A plan to put an extra-wide suburban Atlanta thoroughfare on a road diet, adding protected bike lanes in the process, has come under fire from a local columnist with an unhealthy vendetta against people who ride bikes.
Whizzing above the city may sound appealing in a Jetsons sort of way, but Uber's thinking on this technology is completely untethered from its impact on the cities and towns below, where the people are.
Amy Klobuchar: Trump Should Negotiate With Democrats to Secure Infrastructure Deal (Hill) WMATA GM Tries to Convince Politicians to Support (and Fund) His Blueprint for Fixing Metro (WAMU) AJC Columnist: Atlanta Suburb’s Protected Bike Lanes Make It Harder for Me to Drive Through Quickly Portland’s Bike-Share System Looks at Ways to Include Disabled Riders (LA Times) Virginia and Arizona Compete […]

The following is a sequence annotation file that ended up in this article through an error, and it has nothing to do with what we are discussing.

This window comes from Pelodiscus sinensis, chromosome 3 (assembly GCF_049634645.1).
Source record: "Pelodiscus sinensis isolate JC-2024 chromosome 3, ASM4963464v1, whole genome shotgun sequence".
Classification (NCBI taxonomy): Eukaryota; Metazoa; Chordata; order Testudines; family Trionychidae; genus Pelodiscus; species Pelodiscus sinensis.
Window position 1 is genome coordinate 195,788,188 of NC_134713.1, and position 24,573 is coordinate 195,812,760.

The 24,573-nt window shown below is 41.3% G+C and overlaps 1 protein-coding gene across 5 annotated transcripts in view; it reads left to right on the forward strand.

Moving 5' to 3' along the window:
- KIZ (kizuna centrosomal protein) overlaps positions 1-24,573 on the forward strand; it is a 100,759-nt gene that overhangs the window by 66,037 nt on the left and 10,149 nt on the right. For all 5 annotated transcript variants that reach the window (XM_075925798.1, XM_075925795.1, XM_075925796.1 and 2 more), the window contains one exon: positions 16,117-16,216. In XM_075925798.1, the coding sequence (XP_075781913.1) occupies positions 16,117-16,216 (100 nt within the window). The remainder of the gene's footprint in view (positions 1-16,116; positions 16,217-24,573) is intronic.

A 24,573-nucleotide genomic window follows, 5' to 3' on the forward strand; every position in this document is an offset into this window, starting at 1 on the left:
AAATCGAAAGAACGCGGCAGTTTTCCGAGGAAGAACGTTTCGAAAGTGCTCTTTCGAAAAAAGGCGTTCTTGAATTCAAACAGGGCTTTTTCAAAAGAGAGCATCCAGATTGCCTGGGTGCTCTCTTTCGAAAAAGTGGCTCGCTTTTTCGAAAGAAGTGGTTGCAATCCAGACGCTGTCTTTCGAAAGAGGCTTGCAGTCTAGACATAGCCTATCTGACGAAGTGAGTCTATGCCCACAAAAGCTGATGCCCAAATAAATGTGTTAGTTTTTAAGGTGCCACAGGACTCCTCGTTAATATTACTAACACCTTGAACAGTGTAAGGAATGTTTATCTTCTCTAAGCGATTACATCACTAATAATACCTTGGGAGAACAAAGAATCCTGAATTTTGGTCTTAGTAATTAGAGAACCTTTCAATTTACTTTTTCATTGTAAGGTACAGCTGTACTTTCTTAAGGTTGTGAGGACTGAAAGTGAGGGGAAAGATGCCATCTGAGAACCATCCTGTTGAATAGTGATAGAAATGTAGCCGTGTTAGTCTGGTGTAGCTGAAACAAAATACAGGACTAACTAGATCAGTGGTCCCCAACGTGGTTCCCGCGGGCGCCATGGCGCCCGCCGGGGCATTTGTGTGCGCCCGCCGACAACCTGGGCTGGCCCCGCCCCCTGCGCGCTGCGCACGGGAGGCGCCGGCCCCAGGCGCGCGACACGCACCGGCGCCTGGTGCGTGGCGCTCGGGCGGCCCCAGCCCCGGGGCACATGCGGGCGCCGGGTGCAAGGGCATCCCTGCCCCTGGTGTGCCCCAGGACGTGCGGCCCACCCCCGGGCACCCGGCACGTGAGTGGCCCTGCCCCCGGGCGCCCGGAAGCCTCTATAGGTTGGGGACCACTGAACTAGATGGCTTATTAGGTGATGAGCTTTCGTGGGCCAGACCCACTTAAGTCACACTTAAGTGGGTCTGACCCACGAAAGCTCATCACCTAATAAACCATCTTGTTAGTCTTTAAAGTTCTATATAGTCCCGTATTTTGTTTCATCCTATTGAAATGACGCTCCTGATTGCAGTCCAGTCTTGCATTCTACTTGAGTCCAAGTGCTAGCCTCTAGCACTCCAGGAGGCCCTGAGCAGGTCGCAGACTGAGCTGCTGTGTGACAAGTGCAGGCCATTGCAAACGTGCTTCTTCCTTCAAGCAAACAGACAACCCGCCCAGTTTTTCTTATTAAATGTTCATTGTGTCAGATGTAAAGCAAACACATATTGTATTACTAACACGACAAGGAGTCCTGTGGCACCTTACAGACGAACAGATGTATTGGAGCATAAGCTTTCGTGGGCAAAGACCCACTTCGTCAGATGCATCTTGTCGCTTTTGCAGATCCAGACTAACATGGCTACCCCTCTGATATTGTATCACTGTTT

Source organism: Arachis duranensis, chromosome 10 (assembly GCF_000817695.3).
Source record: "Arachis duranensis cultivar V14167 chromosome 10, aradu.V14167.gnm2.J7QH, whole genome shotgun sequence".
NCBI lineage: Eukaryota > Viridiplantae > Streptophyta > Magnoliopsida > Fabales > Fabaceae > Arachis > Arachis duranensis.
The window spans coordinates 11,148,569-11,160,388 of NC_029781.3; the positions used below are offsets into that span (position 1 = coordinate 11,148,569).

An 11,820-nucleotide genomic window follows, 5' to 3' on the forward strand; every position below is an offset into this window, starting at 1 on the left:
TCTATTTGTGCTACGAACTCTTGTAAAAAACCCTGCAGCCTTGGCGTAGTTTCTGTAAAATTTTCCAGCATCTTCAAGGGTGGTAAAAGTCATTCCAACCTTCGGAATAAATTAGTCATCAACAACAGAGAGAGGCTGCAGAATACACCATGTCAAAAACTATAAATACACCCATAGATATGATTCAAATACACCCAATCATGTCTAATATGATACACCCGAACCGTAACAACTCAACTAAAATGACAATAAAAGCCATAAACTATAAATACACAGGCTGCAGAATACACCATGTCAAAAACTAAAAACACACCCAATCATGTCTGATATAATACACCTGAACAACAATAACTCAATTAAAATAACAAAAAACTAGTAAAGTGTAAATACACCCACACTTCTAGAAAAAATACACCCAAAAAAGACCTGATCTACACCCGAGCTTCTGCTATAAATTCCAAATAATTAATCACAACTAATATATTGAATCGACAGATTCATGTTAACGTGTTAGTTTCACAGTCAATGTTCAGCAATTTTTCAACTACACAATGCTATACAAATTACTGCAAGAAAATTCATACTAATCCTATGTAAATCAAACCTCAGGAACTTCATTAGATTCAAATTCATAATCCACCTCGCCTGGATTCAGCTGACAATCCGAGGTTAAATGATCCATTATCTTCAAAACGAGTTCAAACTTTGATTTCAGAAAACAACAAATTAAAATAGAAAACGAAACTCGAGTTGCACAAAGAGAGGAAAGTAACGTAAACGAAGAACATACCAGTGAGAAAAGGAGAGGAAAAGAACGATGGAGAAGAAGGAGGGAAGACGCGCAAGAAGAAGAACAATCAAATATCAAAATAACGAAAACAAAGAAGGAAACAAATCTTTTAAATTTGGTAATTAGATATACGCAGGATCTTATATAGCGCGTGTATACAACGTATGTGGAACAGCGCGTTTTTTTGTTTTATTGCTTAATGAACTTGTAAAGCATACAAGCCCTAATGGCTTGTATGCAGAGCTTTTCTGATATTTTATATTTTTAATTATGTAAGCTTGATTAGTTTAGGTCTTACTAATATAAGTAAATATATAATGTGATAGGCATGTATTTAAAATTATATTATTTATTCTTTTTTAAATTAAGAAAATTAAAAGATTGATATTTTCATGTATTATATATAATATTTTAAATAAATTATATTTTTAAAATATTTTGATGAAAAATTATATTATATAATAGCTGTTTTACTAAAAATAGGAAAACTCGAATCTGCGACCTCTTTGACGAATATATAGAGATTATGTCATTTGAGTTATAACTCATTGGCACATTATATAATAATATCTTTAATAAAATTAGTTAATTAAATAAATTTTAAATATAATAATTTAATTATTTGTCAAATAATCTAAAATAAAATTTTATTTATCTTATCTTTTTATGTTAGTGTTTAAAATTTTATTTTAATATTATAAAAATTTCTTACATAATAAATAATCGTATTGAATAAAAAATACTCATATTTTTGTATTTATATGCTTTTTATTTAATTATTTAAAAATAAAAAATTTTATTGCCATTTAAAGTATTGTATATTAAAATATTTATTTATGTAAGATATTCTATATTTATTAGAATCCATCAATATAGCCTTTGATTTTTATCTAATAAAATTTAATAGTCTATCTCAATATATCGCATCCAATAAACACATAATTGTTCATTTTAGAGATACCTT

People do it in cars and on bikes. It's a tradeoff worth taking.
A massive new study of commuters in the United Kingdom reveals that people who bike to work tend to live longer and are at lower risk of heart disease and cancer. While the study establishes correlation but doesn't prove causation, the size of the sample and the magnitude of the effects strongly suggest that biking to work can yield major health benefits.
Chao Offers No Promises About Federal Funding for Boston’s Green Line Extension (Boston Globe) GOP State Legislators Urge Chao to Kill Funding for Minneapolis Southwest Light Rail (Star Tribune) Ohio Business Leaders Want Trump to Fund $1 Billion Highway Expansion from Canton to Pittsburgh (Crain’s) Boston Cyclists Say It’s Time for Less Talk, More Action on City’s […]